A loss of consortium claim is one for damages caused by deprivation of family relationships suffered by family members of a person killed or injured by another’s negligent or wrongful acts.
Some states recognize multiple types of loss of consortium claims and some states do not recognize the claim at all. Loss of consortium claims may be available for the spouse, parent, or child of the injured person, depending on where the case is filed. Texas law allows recovery for loss of spousal consortium[i] and parental consortium.[ii] This means one spouse may file a claim for the injury or death of the other spouse and a child may file a claim for the injury or death of a parent. Texas does not recognize loss of consortium claims for the loss of a sibling, stepparent/stepchild,[iii] or a parent’s loss of a child.[iv]
A spousal loss of consortium claim may include loss of affection, solace, comfort, companionship, society, assistance, sexual relations, emotional support, love, felicity, and household services that are enjoyed by spouses. The court may consider the length of the marriage, the overall tone of the marriage, and the amount and quality of time the spouses regularly spent with each other.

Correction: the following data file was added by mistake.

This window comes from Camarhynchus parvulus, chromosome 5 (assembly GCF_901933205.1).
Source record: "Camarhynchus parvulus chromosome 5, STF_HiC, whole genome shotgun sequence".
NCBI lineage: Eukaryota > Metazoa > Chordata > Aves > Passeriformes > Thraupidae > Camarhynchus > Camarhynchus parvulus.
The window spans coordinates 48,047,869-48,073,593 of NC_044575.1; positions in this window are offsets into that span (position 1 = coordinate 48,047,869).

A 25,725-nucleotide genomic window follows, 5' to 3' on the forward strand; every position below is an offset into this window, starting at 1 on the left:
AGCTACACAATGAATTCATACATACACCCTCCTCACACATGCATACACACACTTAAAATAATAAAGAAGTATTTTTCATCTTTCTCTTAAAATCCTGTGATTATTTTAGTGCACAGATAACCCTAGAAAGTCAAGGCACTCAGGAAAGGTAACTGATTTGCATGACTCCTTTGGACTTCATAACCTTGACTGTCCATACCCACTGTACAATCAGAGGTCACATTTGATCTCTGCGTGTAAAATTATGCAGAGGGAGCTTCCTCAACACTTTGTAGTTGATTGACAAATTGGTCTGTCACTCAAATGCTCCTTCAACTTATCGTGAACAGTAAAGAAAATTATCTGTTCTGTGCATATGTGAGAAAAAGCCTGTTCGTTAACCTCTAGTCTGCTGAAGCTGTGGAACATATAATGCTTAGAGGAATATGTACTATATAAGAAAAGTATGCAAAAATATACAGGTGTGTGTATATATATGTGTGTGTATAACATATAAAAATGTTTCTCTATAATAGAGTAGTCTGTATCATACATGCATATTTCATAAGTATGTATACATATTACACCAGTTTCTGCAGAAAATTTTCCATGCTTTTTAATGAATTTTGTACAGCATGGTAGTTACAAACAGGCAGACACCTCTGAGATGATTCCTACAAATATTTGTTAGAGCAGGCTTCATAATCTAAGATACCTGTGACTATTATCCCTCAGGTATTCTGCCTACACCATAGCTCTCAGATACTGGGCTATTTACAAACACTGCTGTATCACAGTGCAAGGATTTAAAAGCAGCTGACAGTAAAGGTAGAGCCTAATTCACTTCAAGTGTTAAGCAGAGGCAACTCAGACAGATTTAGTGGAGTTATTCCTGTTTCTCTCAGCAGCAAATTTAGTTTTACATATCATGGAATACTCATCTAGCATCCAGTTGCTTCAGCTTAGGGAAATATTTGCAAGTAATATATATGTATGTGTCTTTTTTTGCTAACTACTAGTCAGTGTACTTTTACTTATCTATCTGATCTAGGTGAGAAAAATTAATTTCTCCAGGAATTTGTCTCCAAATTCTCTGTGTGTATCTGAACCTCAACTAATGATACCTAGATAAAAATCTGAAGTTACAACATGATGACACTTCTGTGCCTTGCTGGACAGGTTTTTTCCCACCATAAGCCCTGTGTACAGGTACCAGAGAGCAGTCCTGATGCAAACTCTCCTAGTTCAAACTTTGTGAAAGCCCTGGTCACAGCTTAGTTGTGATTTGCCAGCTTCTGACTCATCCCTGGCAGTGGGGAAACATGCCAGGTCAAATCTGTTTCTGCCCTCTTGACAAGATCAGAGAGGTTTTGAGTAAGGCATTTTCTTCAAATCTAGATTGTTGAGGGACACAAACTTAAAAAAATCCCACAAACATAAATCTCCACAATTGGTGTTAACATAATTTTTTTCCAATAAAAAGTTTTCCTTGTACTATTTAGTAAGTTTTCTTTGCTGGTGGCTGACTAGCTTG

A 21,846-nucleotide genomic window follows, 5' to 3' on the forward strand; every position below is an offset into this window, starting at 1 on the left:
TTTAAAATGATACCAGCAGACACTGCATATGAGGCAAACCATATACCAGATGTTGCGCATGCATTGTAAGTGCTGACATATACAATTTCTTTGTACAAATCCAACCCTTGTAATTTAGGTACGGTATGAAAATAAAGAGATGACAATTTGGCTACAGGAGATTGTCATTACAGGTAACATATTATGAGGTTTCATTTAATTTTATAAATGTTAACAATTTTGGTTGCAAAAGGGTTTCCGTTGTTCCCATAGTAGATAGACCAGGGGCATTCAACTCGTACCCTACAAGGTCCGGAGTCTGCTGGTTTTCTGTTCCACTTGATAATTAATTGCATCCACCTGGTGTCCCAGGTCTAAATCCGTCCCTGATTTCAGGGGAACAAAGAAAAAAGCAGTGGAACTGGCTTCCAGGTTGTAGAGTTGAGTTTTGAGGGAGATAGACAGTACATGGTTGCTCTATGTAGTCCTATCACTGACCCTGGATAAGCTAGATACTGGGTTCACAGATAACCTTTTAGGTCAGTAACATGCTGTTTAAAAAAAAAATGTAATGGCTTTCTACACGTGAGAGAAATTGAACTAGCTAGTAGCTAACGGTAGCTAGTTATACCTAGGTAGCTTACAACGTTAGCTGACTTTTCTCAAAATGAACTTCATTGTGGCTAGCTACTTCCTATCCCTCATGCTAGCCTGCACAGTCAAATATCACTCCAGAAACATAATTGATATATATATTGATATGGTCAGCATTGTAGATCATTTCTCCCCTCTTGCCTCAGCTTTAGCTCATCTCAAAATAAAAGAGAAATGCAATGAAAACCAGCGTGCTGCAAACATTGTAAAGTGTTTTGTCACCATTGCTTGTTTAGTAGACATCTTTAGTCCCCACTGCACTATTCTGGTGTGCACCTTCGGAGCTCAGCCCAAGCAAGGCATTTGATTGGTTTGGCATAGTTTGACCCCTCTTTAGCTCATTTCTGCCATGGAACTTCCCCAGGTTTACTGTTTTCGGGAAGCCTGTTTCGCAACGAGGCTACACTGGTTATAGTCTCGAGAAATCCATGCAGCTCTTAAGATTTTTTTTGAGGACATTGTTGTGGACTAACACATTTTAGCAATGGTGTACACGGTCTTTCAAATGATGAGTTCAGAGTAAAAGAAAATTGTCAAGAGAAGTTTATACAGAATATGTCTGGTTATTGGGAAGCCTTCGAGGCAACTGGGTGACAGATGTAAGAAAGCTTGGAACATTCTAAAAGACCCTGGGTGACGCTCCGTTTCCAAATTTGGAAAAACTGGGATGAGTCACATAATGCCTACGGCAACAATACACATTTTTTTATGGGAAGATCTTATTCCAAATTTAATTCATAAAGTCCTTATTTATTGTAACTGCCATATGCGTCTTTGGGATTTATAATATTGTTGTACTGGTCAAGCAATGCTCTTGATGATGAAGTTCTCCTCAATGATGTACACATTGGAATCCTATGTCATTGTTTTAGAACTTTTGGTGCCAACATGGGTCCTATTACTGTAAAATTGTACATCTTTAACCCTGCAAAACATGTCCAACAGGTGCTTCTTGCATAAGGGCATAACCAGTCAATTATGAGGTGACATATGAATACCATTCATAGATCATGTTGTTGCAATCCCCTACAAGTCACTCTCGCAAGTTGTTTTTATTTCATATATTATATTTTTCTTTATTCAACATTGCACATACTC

Did your husband handle the yard work and minor repairs of your home or car? Did your wife take care of your children, take care of cleaning your home, or handle household errands? These are all types of household services that may be considered when assessing a loss of consortium claim. If the spouse who normally handled yard work can no longer perform that activity, you may be entitled to an amount that allows you to hire a lawn service. If the spouse who normally cleans the home is injured, you may recover for a house cleaning service. These are only a few examples of what a court may consider when assessing this type of claim.
One important thing to remember about bringing a loss of consortium claim is that a spouse will need to testify about the intimate details of the marital relationship. In order for a jury to assign a dollar figure to the claim, they must have the information necessary to assign a value to the relationship. If one or both parties to the marriage are not comfortable discussing intimacy with strangers, a loss of consortium claim may not be appropriate.
A parental loss of consortium claim may include loss of the parent’s love, affection, protection, emotional support, services, companionship, care, and society. The court may consider the child’s age, the nature of the parent/child relationship, and the severity of the injury (or death) of the parent.